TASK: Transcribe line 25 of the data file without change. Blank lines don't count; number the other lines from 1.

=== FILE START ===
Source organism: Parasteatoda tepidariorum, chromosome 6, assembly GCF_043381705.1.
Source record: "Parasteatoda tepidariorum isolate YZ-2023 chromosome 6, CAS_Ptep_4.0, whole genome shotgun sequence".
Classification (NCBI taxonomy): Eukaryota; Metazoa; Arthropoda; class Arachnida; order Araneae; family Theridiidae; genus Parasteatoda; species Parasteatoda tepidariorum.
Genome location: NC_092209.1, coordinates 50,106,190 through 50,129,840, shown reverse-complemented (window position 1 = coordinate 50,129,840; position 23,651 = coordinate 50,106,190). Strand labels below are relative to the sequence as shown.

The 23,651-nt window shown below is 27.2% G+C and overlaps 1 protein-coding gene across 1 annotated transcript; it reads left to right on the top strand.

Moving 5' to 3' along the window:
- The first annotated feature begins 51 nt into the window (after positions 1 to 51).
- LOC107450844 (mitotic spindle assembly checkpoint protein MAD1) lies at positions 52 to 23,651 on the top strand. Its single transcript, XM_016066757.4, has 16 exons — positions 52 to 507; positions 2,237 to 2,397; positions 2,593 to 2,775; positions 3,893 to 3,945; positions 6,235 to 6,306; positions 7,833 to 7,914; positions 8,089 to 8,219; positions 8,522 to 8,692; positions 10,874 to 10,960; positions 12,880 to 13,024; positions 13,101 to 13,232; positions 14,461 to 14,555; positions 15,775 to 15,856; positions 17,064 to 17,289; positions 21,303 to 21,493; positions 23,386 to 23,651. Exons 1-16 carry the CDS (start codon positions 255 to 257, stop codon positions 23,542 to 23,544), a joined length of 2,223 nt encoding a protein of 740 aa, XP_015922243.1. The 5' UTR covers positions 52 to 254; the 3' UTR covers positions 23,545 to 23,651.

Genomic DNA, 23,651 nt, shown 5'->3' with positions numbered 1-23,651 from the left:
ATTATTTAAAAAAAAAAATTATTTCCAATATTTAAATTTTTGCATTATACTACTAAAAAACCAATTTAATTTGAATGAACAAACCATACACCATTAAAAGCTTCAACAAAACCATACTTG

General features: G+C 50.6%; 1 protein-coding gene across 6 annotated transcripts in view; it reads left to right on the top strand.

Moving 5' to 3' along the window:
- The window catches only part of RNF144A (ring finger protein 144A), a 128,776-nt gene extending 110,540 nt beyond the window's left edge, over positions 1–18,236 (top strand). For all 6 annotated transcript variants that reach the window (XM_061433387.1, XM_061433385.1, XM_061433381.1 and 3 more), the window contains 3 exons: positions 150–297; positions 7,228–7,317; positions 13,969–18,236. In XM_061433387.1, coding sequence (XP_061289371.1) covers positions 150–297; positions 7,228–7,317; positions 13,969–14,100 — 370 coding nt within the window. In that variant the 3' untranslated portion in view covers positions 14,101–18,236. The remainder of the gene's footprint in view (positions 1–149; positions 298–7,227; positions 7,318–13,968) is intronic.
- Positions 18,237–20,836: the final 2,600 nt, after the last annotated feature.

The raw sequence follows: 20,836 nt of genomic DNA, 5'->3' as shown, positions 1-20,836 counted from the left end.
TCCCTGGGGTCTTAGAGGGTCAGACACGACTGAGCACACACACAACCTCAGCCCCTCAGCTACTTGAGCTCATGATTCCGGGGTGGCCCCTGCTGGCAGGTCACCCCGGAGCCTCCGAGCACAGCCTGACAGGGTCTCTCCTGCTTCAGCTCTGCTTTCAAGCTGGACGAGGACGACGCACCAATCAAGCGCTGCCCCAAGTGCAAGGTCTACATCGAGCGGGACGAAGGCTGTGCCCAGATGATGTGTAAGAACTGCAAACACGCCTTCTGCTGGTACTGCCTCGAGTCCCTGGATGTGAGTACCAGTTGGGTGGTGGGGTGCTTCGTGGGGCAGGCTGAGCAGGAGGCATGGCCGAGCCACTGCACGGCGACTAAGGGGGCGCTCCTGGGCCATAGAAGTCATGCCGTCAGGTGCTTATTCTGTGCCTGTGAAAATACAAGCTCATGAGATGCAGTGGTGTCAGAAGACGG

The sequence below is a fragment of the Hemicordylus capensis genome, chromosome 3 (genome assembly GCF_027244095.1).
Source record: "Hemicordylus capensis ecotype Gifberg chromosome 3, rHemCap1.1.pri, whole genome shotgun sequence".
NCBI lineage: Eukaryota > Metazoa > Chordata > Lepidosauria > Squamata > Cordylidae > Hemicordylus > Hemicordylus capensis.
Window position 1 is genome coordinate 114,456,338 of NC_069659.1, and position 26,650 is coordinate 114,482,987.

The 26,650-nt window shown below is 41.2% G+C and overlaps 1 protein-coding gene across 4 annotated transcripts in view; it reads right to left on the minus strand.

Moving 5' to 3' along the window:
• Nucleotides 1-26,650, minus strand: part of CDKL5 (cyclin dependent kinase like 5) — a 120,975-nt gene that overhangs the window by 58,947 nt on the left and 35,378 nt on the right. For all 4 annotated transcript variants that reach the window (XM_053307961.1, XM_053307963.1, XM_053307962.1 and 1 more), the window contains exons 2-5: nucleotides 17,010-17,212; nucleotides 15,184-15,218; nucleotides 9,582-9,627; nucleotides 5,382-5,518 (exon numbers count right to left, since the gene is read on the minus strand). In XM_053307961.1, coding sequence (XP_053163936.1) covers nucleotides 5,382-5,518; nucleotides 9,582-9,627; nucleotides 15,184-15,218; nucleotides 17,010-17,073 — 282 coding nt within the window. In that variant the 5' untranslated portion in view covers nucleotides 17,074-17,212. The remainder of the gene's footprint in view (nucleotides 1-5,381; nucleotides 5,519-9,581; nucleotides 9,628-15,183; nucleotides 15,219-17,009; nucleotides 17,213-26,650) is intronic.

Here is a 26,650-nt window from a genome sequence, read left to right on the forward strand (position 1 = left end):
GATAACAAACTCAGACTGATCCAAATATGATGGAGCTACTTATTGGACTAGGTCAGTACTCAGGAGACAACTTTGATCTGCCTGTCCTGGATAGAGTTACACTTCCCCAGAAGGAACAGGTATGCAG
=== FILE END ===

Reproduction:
GATAACAAACTCAGACTGATCCAAATATGATGGAGCTACTTATTGGACTAGGTCAGTACTCAGGAGACAACTTTGATCTGCCTGTCCTGGATAGAGTTACACTTCCCCAGAAGGAACAGGTATGCAG